Tuesday 20 February 2018

PSNI 'stopped and searched some people up to three times a day'

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Some people complained of being stopped and searched by police in Northern Ireland up to two or three times a day, security powers reviewer David Seymour has said.

Police said only 0.03pc of the population was stopped more than once.

Mr Seymour said concerns were largely confined to Derry and Strabane in the west and north Belfast.

He said: "The concern was that the powers under the Justice and Security Act were being abused, no redress was available, and the local community was being punished."

He added in general terms the allegations related to individuals being stopped and searched many times a year, sometimes two or three times a day.

Children aged under 16 were reportedly being stopped and searched, people were being stopped and searched near schools in front of children, people were being stopped and searched because of their association with dissident republicans, and people were being stopped and searched when going about their daily business, he said.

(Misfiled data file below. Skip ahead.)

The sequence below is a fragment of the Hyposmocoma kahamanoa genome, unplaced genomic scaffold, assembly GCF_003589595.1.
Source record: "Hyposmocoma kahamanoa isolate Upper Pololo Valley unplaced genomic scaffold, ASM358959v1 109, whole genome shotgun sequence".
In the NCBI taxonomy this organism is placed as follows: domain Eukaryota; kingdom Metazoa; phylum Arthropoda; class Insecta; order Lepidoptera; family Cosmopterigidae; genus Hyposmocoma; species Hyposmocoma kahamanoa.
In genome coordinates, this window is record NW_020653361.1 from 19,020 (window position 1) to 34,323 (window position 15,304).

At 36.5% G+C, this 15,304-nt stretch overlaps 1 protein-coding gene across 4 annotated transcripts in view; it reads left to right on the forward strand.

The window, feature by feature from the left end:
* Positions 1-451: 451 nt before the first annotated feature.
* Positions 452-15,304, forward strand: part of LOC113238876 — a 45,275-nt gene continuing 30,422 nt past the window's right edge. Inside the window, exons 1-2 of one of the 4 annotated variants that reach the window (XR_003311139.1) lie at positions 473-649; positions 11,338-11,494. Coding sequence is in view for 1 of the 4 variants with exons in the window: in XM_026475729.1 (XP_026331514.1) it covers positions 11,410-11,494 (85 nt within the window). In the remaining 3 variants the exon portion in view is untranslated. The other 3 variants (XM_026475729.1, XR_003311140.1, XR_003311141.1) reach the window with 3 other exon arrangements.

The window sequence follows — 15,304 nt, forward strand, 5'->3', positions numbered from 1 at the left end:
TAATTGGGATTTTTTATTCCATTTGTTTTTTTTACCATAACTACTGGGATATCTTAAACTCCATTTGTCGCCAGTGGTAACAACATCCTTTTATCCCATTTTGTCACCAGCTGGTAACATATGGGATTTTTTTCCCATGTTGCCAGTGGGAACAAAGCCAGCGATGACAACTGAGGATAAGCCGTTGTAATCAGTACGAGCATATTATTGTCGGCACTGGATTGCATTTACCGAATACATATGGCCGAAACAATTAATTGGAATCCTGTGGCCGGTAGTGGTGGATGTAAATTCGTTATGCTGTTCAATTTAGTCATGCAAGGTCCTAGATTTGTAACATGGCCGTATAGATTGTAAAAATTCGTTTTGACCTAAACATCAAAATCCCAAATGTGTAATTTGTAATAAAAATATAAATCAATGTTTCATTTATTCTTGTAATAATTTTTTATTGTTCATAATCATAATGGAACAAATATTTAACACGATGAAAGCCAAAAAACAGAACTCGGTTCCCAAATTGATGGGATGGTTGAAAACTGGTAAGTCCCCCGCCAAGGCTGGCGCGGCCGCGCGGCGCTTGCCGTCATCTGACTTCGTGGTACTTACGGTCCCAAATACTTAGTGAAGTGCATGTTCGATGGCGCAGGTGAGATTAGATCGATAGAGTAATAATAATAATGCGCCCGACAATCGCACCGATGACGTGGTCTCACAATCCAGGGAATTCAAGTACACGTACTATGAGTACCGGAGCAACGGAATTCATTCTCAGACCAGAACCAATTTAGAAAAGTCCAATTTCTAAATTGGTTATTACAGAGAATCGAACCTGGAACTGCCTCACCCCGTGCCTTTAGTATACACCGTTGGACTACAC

He noted claims that inappropriate remarks were made by the police during a stop and search; some houses had been repeatedly searched over a period of time; seized property, including computers and laptops, was not being returned promptly; and munitions were never found following a stop and search.

Mr Seymour said the PSNI understood the use of these powers had the potential to alienate communities and therefore make their job more difficult, and outlined the service's response.

He added: "However, they have a legal obligation to keep people safe and they focus the use of these powers, based on intelligence, on known dissident republicans who are constantly planning attacks involving the use of munitions.

"PSNI officers are trained to conduct searches in accordance with the law and the code of practice.

"It can take up to a year to analyse the contents of computers and laptops seized in the course of a search. There was no harassment of communities.

"The powers are used carefully and target those individuals who are known to be capable of causing death and injury through the use of munitions."

Press Association

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